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meno minacciante della mia, mi precedesse nel sepolcro.” This is translated in the American work ; " The only idea which alarmed me was the possibility that my unfortunate friend, whose health was ruined, though his danger seemed less imminent than my own, might precede me to the tomb.” But the English translator has it ; " The sole idea which tormented me, was the possibility of this excellent friend also being snatched from me ; his health having been much broken, so as to threaten his dissolution ere my own sufferings drew to a close.” (p. 186.)

In the 78th chapter, “Io m'aspettava di vederlo volgere la finezza del suo ingegno ad indagini sconvenienti,” is rather inelegantly translated ; “ I imagined that we should soon discover him putting out his feelers to induce us to make imprudent disclosures.” (p. 188.) The American translator has it ; “ I expected to find him employing the acuteness of his mind in unbecoming investigations."

There is no need of bringing forward other instances of inaccuracy in the English translation. It is not our object to criticize that work ; but to give an answer to the inquiry so often repeated, “Why should a new translation of Pellico be made ?” We presume we have said enough already, to show, that the American translation, having been made more at leisure, and with great critical minuteness and accuracy, does more justice to the original, and deserves, better than the first version, to stand as the representative of Pellico in the English language.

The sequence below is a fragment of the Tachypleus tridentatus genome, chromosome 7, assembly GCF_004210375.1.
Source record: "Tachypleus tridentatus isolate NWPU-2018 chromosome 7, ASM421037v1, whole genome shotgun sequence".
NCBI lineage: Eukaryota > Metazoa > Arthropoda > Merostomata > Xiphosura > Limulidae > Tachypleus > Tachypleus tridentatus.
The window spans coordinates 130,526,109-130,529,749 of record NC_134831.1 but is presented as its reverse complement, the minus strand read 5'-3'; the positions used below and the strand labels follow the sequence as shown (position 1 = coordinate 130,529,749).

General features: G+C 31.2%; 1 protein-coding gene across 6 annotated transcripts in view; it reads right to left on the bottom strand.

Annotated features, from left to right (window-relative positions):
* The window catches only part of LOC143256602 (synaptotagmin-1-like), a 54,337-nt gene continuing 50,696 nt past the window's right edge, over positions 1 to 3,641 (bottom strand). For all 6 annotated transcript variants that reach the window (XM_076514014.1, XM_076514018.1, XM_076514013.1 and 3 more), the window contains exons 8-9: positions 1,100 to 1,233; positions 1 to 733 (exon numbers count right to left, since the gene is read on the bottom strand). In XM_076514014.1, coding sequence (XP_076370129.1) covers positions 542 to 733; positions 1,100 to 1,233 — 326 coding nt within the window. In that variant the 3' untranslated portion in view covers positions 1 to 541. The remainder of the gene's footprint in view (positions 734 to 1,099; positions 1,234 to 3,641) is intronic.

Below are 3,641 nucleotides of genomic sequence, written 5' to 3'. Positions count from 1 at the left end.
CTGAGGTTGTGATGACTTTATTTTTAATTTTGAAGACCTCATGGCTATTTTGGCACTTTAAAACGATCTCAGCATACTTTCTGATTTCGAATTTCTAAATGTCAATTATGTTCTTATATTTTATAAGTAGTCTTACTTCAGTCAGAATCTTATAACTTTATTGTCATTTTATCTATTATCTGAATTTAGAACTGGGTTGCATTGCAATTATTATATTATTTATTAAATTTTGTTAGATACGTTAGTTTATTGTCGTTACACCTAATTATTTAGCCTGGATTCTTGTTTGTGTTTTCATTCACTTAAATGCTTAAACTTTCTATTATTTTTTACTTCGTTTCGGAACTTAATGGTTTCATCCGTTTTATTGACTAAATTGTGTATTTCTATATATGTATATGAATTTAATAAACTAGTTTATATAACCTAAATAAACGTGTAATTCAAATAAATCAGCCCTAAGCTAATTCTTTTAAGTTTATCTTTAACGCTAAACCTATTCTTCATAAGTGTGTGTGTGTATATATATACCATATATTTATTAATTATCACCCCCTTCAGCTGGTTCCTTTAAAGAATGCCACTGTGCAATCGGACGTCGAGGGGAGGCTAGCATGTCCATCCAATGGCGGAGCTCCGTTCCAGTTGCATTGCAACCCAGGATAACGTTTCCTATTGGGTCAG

The volume which we have named in company with “ My Prisons," at the head of this article, is, we believe, the first translation into English which has appeared, of Maroncelli's “ Additions." This work forms a valuable accompaniment to Pellico's, as it contains many details of great interest respecting the prisoners of Spielberg, and gives us more satisfactory information with regard to the causes of their arrest. Indeed, upon this point Pellico is entirely silent, remarking that, like an ill-treated lover, who keeps aloof from his mistress, he shall leave politics where they are, and speak of other things.

The volume consists of a biographical notice of Pellico ; notices of several individuals mentioned in “My Prisons, with further particulars of the sufferings at Spielberg ; and an Appendix, containing an account of the massacre of Prina ; notices of the Counts Porro and Confalonieri ; of the Conciliatore," a periodical, conducted by Pellico and others at Milan; the principles which it defended, and the fate of the individuals connected with it ; and, finally, a program of Maroncelli's unpublished works, with a few short poems of his composition.